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Reporters on the Job

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Text Message Blitz: Israel is a news-obsessed nation. As in most countries, when big stories break everyone is glued to the TV, radio, or Internet. But Israelis take it one step further than watching the news - they begin calling and text messaging their friends and family asking if they know what is going on, and swapping stories about ways in which they were related to the event.

Unlike a bombing, when everyone gets on the phone to check if their loved ones are OK, there are very few people in Israel who have a personal connection to Ariel Sharon's illness.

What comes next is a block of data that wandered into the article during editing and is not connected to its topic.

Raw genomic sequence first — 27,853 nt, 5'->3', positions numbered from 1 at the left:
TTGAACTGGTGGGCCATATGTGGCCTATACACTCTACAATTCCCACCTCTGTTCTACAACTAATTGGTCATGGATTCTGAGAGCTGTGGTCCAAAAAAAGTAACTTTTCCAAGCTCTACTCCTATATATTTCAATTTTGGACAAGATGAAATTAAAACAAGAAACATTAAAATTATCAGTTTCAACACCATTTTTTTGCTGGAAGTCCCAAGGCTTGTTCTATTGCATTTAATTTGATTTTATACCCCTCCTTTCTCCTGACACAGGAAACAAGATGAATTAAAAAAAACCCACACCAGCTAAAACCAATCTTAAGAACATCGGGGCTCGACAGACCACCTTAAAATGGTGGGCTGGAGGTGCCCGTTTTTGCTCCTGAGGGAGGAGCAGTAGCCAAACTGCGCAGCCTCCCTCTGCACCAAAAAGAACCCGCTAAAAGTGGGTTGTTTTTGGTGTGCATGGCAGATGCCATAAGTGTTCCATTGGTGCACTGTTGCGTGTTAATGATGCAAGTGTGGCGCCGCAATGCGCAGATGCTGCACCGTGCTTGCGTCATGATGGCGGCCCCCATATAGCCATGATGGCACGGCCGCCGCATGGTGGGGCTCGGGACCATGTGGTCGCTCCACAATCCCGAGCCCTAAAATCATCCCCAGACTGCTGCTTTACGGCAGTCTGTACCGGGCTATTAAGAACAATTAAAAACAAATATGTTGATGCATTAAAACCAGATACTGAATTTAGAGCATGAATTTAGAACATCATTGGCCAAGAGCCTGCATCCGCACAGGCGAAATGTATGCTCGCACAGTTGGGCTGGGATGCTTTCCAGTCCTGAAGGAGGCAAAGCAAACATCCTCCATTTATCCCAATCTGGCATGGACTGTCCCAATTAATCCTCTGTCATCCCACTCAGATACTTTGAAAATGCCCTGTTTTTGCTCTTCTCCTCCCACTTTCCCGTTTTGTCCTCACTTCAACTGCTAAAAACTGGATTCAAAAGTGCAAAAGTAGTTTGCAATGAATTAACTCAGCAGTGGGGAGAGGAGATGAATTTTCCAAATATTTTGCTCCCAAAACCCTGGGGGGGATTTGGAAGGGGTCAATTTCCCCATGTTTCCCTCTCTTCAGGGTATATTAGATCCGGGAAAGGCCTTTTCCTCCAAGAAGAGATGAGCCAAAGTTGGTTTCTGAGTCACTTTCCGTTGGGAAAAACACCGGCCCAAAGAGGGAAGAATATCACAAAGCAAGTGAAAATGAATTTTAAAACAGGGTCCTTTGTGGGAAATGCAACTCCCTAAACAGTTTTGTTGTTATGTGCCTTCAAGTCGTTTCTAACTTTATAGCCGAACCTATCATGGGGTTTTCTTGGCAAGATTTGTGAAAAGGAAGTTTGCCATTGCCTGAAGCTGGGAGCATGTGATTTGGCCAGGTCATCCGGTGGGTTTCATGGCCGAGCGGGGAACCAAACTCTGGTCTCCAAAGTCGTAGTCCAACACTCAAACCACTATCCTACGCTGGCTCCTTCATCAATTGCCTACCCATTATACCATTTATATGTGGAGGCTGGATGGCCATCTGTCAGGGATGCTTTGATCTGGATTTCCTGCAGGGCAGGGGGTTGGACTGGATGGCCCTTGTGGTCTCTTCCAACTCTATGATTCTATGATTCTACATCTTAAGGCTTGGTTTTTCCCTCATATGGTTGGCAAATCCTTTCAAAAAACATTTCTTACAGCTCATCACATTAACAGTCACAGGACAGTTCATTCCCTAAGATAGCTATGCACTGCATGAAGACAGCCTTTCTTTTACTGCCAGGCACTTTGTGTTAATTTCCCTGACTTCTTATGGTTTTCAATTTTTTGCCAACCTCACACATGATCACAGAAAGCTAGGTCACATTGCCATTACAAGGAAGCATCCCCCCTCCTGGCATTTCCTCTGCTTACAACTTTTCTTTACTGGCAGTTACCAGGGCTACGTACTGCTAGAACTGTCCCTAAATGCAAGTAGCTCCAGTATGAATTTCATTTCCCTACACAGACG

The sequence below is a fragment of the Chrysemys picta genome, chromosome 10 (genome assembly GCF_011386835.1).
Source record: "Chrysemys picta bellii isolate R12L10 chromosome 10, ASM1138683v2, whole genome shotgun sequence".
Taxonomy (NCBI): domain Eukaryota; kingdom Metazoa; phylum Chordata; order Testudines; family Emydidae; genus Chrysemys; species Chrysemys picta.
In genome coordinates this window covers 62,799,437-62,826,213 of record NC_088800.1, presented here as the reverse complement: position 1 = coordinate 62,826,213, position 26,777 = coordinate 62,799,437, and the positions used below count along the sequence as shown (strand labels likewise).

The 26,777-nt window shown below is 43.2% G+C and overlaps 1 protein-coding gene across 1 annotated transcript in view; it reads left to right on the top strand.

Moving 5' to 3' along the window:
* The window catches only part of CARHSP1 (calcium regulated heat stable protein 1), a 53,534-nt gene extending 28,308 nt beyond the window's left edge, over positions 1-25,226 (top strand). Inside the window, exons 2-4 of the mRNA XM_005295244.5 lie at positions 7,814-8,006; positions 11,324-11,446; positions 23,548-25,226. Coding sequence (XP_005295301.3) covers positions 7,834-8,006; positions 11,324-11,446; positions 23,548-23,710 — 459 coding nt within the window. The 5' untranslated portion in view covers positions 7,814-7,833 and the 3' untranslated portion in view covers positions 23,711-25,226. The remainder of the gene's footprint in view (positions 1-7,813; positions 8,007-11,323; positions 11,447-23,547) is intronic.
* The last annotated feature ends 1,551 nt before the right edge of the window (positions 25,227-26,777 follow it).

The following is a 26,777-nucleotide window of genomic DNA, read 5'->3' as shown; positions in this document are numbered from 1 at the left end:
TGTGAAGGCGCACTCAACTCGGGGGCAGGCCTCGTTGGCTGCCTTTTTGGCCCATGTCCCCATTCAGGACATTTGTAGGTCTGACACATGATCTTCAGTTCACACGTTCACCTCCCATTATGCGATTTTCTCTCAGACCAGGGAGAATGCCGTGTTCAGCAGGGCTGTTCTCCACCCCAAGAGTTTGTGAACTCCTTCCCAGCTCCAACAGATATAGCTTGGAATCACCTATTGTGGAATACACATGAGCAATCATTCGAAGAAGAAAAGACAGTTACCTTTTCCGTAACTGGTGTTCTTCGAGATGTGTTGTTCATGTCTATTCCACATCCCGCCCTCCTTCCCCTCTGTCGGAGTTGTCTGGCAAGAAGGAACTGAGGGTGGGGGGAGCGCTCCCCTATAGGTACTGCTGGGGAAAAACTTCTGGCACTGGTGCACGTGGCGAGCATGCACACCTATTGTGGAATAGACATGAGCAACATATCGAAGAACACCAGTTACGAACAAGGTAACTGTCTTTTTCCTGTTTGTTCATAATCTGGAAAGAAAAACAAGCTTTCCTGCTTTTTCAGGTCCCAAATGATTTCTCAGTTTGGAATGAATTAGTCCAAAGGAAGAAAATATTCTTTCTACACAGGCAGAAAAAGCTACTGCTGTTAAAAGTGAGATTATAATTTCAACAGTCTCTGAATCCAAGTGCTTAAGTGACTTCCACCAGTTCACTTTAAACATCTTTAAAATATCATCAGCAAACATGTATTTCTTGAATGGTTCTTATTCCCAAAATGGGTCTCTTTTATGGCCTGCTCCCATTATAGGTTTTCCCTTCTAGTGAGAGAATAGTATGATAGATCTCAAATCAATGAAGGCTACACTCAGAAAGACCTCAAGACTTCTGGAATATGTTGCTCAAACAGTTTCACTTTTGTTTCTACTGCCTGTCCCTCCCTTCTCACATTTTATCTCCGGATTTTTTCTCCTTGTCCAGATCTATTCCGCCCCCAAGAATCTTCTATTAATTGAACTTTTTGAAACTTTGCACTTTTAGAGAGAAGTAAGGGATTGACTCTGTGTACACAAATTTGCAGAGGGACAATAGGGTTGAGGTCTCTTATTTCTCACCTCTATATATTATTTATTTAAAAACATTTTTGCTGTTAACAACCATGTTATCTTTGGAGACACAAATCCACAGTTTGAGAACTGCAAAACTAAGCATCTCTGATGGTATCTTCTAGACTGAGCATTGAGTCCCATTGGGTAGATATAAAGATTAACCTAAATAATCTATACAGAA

But Wednesday evening, when Israeli TV showed Mr. Sharon being rushed to the hospital, correspondent Rafael Frankel received a flood of text messages and phone calls. "Have you seen the news? Is he going to be OK? What's going to happen if he dies?" they asked. "All I could say or text message back was, 'I don't know,' " says Rafael.

Dubai Boom: Correspondent James Brandon has witnessed the swift economic transformation of Dubai firsthand. "When I first came here to visit my dad five years ago, it felt like a small town. You could drive across town in 10 minutes. Now it takes an hour."

But the greatest inconvenience and dearly felt loss is closer to home. "We used to be able to drive my dad's Jeep onto the beach and go for a swim. Now, there are big hotels in the way, as far as the eye can see. Now, you have to pay for a spot in a sensible car park, and walk to the beach," says James.

David Clark Scott
World editor


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